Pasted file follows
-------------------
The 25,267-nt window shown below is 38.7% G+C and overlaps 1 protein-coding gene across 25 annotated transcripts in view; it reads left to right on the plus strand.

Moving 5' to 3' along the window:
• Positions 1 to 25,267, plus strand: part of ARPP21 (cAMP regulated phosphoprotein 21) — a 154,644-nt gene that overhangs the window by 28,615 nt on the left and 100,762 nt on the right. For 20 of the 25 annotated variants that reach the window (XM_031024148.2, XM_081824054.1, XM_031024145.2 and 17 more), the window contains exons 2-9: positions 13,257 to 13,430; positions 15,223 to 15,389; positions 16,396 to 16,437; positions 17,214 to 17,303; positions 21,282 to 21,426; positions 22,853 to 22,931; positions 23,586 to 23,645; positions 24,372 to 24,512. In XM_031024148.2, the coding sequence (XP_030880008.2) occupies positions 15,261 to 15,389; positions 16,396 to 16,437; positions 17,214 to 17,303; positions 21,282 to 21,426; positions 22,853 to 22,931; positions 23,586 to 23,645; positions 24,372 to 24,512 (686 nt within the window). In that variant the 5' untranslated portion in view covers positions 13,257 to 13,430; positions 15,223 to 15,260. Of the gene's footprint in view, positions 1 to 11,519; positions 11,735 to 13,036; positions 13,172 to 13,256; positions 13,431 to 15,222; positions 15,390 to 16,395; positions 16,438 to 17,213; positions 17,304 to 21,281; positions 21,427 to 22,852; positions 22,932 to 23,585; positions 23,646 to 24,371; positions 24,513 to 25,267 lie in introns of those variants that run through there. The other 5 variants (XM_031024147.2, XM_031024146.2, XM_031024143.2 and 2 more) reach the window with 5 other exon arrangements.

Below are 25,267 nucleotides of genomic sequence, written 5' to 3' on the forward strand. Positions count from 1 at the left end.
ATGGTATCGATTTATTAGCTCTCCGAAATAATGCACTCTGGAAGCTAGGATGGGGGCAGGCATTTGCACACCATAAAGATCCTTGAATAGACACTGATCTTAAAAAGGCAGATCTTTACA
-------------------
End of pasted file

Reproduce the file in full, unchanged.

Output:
The 25,267-nt window shown below is 38.7% G+C and overlaps 1 protein-coding gene across 25 annotated transcripts in view; it reads left to right on the plus strand.

Moving 5' to 3' along the window:
• Positions 1 to 25,267, plus strand: part of ARPP21 (cAMP regulated phosphoprotein 21) — a 154,644-nt gene that overhangs the window by 28,615 nt on the left and 100,762 nt on the right. For 20 of the 25 annotated variants that reach the window (XM_031024148.2, XM_081824054.1, XM_031024145.2 and 17 more), the window contains exons 2-9: positions 13,257 to 13,430; positions 15,223 to 15,389; positions 16,396 to 16,437; positions 17,214 to 17,303; positions 21,282 to 21,426; positions 22,853 to 22,931; positions 23,586 to 23,645; positions 24,372 to 24,512. In XM_031024148.2, the coding sequence (XP_030880008.2) occupies positions 15,261 to 15,389; positions 16,396 to 16,437; positions 17,214 to 17,303; positions 21,282 to 21,426; positions 22,853 to 22,931; positions 23,586 to 23,645; positions 24,372 to 24,512 (686 nt within the window). In that variant the 5' untranslated portion in view covers positions 13,257 to 13,430; positions 15,223 to 15,260. Of the gene's footprint in view, positions 1 to 11,519; positions 11,735 to 13,036; positions 13,172 to 13,256; positions 13,431 to 15,222; positions 15,390 to 16,395; positions 16,438 to 17,213; positions 17,304 to 21,281; positions 21,427 to 22,852; positions 22,932 to 23,585; positions 23,646 to 24,371; positions 24,513 to 25,267 lie in introns of those variants that run through there. The other 5 variants (XM_031024147.2, XM_031024146.2, XM_031024143.2 and 2 more) reach the window with 5 other exon arrangements.

Below are 25,267 nucleotides of genomic sequence, written 5' to 3' on the forward strand. Positions count from 1 at the left end.
ATGGTATCGATTTATTAGCTCTCCGAAATAATGCACTCTGGAAGCTAGGATGGGGGCAGGCATTTGCACACCATAAAGATCCTTGAATAGACACTGATCTTAAAAAGGCAGATCTTTACA